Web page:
4 Things To Know Before Investing in a Developing Country

After foreign investing became an attractive prospect for a number of investors worldwide, it became important to classify countries based on the level of their economic development. The main factors to look at in order to identify such countries are literacy rates, per capita income and life expectancy. Developing countries or so-called emerging markets have lower values of this statistical criteria.

Besides, foreign investors have access to exchange-traded funds and mutual funds, which makes investing in foreign, developing countries even more attractive. If you have been evaluating your options for investing in such a country, here are the four things you should know before you reach your decision.

Take a Look at the Country’s Policies

A developing country becomes a suitable ground for investments only after its government comes up with investor-friendly policies. The main question to ask yourself is whether the country you are interested in investing encourages the act of foreign investment.

This is very important, as some emerging markets do not allow foreigners to purchase large stakes in domestic companies, nor to purchase entire companies. Let’s take a look at Serbia for instance. In the past decade, many foreign investors came to this country, including Grammer AG, Philip Morris International, Leoni Wiring Systems, Benetton Group S.R.L., Yazaki Group and other.

According to Nebojsa Stankovic, a renowned Serbian Business Lawyer, this was made possible by the legal framework and main resolutions in Serbian Foreign Investment Law.

Before you invest in a foreign country, make sure that it’s government gives incentives and rebates to investors.

Inspect the Political Climate


Before you go all out on investing in an emerging market, you will have to get familiar with the political climate first. The question to find an answer to should be whether the developing country government is stable. Has this country reached political stability?

Investors coming from the Western countries take the political stability as quite a normal thing not worth checking, but most of the developing countries have recently come out of a rough patch and the political stability may be one of the issues.

You don’t want to wake up one day with the news that the local government has decided to nationalize your business all of a sudden. Before you invest make sure to check:

  • How long do governments last?
  • How strong is the regime?
  • What were the consequences for the country’s economy in the past after a shift of power?

Basically, you have to dig in and do your research in order to minimize the risks that come with investing in a foreign country.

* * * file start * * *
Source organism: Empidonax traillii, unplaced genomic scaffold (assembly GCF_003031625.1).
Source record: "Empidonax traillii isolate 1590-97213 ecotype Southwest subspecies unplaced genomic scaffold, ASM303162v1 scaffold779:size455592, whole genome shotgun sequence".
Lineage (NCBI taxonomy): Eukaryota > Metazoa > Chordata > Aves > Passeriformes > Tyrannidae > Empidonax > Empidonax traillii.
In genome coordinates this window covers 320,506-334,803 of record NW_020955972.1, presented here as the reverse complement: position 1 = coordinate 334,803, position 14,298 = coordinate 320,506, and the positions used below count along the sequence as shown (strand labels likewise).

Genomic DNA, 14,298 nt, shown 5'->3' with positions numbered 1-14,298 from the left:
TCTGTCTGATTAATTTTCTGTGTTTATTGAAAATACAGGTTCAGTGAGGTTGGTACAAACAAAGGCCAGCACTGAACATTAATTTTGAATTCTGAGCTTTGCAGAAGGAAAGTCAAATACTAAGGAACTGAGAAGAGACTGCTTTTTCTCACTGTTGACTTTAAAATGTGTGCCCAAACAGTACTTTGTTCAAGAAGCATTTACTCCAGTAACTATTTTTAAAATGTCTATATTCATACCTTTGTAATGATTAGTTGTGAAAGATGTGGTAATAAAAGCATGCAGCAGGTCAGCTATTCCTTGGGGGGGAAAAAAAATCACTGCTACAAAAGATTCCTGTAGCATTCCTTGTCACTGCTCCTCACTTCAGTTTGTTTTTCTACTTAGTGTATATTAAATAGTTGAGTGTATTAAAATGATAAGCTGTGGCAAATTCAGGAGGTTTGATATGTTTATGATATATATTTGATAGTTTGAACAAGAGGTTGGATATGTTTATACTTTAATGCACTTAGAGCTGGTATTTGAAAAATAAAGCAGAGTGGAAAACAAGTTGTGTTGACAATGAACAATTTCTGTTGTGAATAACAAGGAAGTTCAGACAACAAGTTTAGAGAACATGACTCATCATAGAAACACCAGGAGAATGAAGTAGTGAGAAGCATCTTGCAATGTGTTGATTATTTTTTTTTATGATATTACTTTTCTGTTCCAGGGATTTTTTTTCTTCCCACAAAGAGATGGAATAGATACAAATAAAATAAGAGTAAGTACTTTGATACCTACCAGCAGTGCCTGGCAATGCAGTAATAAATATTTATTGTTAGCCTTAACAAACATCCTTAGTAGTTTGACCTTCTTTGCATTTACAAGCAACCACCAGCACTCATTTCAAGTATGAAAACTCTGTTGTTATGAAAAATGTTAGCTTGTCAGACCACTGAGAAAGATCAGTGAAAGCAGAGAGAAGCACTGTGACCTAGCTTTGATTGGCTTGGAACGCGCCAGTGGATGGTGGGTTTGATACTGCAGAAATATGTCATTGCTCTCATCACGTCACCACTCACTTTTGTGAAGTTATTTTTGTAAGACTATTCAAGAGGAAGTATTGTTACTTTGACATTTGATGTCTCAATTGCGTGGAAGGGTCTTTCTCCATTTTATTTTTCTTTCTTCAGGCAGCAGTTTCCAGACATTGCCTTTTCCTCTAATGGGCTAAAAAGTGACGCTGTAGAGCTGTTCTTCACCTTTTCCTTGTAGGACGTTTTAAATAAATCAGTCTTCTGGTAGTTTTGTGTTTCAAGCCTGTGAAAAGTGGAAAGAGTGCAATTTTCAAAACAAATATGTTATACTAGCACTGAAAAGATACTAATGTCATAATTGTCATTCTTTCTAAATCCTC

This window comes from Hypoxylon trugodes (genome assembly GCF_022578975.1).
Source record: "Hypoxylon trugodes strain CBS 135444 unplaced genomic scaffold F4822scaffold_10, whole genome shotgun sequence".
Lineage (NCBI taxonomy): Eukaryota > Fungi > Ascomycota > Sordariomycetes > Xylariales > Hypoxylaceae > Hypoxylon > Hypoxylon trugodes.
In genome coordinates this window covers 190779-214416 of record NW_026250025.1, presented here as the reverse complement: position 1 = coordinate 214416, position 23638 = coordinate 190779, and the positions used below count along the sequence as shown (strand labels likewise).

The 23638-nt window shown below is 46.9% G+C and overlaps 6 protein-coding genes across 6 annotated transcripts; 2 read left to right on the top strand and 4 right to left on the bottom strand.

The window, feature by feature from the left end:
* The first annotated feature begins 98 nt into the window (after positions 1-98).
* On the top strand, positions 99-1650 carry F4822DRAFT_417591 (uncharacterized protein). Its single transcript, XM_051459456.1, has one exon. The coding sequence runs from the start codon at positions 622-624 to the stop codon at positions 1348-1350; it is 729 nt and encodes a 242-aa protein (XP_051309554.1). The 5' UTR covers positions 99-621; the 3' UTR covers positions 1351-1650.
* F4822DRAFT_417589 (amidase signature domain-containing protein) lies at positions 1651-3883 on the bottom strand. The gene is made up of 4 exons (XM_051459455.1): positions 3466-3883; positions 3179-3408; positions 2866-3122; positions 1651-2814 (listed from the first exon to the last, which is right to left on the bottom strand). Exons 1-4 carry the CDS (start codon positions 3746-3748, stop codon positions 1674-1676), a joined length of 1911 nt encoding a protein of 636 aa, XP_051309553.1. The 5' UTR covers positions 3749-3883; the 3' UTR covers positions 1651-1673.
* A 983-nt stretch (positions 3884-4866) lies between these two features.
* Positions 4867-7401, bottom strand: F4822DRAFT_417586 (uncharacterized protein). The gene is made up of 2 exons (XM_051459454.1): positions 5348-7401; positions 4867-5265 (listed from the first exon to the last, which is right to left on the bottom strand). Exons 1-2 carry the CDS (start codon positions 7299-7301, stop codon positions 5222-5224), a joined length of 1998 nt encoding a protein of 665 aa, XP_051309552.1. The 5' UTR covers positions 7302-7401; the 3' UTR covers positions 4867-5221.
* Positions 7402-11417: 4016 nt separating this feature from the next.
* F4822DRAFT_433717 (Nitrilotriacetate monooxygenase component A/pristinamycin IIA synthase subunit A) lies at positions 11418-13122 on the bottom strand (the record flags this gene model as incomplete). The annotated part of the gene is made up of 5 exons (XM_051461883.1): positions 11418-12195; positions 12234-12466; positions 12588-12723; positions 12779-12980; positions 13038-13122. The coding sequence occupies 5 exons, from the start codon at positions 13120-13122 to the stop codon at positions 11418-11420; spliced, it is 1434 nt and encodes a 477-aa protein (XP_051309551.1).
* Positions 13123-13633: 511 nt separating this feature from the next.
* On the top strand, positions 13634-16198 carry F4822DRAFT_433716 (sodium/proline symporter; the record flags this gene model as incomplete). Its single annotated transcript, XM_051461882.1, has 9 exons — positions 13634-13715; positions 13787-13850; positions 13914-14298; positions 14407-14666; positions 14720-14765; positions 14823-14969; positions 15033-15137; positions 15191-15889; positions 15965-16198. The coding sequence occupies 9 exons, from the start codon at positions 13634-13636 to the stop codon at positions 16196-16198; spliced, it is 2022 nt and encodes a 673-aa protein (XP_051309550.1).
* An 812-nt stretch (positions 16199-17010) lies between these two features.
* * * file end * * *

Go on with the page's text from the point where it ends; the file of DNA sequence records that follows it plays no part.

Look for a Substantial Infrastructure


You would be surprised to find out that some of the developing countries don’t have a basic infrastructure and yet they have an economic climate, legislation and political stability quite suitable for foreign investing. A substantial infrastructure is an absolute must-have for any country that wishes to become a relevant candidate for investors.

Here are the basic things you’ll need to have access to: good roads, railways (if necessary for your industry niche), good electrical grid, reliable internet connection, and a cell phone carrier with good area coverage.

Burst the BRIC Bubble

Many foreign investors do not prefer to leave the perfect BRIC bubble. The BRIC is a Wall Street buzz word – it is an acronym for Brazil, Russia, India, and China. The scope of these countries’ markets and potential for growth are the main things that attract investors to them, but you should know that there are other viable countries for investments around the globe.

The list of these countries is long and if you stick only with the countries on the top of this list (BRIC) you should know that you will be entering a market that is already heavy on foreign investors. These markets are soon going to be considered developed markets rather than emerging.

Instead, look for your opportunities elsewhere. There are many countries in Central and Eastern Europe that have stable governments, good infrastructure, and legislation which provides incentives to foreign investors, such as Hungary, Czech Republic, Slovenia, Serbia, Croatia, Bulgaria and many others.

These are the four things you should definitely know before investing in an emerging market. By investing in viable developing countries, you will diversify your investments around the world and make sure to have the highest risk-adjusted return for your capital.

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